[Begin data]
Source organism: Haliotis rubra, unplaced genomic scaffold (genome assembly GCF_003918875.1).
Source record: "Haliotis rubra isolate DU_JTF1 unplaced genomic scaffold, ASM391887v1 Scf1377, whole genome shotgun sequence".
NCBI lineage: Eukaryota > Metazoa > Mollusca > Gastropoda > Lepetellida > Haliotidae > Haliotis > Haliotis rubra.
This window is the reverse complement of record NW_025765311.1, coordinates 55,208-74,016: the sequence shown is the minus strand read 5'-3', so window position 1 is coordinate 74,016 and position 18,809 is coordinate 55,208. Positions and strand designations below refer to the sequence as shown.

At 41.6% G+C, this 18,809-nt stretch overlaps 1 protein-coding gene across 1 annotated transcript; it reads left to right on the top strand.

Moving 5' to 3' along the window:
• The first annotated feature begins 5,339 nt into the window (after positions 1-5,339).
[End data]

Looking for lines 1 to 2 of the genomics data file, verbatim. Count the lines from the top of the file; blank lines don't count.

Source organism: Haliotis rubra, unplaced genomic scaffold (genome assembly GCF_003918875.1).
Source record: "Haliotis rubra isolate DU_JTF1 unplaced genomic scaffold, ASM391887v1 Scf1377, whole genome shotgun sequence".